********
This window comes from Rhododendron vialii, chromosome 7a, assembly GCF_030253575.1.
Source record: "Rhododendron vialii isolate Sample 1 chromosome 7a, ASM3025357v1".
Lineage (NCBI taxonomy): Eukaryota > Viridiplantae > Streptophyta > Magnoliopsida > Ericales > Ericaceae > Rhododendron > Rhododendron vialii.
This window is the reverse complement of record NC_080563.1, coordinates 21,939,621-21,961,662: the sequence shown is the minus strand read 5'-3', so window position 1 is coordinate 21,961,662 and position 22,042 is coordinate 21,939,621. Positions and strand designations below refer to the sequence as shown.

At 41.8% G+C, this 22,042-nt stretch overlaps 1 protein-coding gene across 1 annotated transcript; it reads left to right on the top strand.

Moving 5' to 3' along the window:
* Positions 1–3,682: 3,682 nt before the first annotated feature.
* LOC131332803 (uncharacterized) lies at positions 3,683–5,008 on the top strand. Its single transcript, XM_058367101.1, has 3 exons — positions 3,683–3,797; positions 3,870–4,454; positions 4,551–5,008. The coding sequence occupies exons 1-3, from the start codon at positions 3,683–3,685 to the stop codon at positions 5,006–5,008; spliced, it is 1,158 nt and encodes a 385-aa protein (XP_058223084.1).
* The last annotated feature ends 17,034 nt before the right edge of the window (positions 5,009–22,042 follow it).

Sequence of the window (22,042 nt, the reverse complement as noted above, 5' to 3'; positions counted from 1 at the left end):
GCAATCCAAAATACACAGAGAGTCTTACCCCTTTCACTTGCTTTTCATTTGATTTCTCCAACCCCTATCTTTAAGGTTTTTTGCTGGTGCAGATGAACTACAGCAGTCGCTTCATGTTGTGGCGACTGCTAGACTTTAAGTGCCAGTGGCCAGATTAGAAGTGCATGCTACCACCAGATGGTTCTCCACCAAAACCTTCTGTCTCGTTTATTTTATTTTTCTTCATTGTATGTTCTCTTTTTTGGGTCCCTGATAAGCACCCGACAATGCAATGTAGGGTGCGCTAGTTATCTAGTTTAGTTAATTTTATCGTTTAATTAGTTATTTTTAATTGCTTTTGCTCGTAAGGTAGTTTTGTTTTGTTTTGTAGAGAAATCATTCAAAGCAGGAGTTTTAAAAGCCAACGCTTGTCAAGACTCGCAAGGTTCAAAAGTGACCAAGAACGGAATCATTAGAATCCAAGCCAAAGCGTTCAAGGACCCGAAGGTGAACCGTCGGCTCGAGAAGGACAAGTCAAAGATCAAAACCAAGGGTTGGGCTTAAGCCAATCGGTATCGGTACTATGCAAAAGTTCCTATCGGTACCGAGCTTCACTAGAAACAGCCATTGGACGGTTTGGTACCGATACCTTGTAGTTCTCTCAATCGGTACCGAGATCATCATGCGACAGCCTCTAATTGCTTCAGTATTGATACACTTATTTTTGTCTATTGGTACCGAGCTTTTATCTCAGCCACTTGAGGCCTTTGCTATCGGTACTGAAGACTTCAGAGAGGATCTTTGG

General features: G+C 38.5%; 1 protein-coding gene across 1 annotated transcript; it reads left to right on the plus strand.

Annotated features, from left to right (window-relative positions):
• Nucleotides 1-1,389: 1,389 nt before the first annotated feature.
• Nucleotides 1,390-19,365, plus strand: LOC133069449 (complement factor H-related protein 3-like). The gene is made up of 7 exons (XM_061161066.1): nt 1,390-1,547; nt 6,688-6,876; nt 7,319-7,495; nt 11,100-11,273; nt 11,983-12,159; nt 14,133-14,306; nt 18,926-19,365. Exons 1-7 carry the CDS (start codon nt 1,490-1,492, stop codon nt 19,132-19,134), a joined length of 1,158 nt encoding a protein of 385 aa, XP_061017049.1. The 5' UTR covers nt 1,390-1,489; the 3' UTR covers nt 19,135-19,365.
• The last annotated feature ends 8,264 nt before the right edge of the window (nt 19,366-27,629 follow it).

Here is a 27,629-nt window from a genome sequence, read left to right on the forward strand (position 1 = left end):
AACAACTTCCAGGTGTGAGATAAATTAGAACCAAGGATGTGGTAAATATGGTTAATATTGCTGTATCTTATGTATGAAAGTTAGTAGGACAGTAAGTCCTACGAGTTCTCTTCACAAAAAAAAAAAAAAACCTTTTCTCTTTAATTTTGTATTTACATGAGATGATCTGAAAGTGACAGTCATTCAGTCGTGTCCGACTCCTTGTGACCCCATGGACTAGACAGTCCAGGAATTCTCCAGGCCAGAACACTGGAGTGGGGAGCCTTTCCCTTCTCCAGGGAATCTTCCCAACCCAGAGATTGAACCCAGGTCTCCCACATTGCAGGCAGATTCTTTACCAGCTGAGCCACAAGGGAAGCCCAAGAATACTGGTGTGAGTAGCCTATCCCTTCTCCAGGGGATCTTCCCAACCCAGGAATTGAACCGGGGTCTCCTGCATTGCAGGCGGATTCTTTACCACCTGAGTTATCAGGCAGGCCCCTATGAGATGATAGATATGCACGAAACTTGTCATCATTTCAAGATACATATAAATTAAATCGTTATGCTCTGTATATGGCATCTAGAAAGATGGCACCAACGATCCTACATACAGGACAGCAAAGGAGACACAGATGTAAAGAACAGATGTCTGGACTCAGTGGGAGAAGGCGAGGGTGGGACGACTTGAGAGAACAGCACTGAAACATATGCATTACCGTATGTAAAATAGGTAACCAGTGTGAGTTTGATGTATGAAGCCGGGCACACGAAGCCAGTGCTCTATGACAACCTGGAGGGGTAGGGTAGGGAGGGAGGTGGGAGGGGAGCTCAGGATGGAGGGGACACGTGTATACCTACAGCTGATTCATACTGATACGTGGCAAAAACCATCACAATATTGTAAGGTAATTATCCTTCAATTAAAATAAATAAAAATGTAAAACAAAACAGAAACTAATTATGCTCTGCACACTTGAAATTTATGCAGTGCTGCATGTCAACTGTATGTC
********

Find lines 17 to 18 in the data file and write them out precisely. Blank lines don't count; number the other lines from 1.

Here is a 27,629-nt window from a genome sequence, read left to right on the forward strand (position 1 = left end):
AACAACTTCCAGGTGTGAGATAAATTAGAACCAAGGATGTGGTAAATATGGTTAATATTGCTGTATCTTATGTATGAAAGTTAGTAGGACAGTAAGTCCTACGAGTTCTCTTCACAAAAAAAAAAAAAAACCTTTTCTCTTTAATTTTGTATTTACATGAGATGATCTGAAAGTGACAGTCATTCAGTCGTGTCCGACTCCTTGTGACCCCATGGACTAGACAGTCCAGGAATTCTCCAGGCCAGAACACTGGAGTGGGGAGCCTTTCCCTTCTCCAGGGAATCTTCCCAACCCAGAGATTGAACCCAGGTCTCCCACATTGCAGGCAGATTCTTTACCAGCTGAGCCACAAGGGAAGCCCAAGAATACTGGTGTGAGTAGCCTATCCCTTCTCCAGGGGATCTTCCCAACCCAGGAATTGAACCGGGGTCTCCTGCATTGCAGGCGGATTCTTTACCACCTGAGTTATCAGGCAGGCCCCTATGAGATGATAGATATGCACGAAACTTGTCATCATTTCAAGATACATATAAATTAAATCGTTATGCTCTGTATATGGCATCTAGAAAGATGGCACCAACGATCCTACATACAGGACAGCAAAGGAGACACAGATGTAAAGAACAGATGTCTGGACTCAGTGGGAGAAGGCGAGGGTGGGACGACTTGAGAGAACAGCACTGAAACATATGCATTACCGTATGTAAAATAGGTAACCAGTGTGAGTTTGATGTATGAAGCCGGGCACACGAAGCCAGTGCTCTATGACAACCTGGAGGGGTAGGGTAGGGAGGGAGGTGGGAGGGGAGCTCAGGATGGAGGGGACACGTGTATACCTACAGCTGATTCATACTGATACGTGGCAAAAACCATCACAATATTGTAAGGTAATTATCCTTCAATTAAAATAAATAAAAATGTAAAACAAAACAGAAACTAATTATGCTCTGCACACTTGAAATTTATGCAGTGCTGCATGTCAACTGTATGTC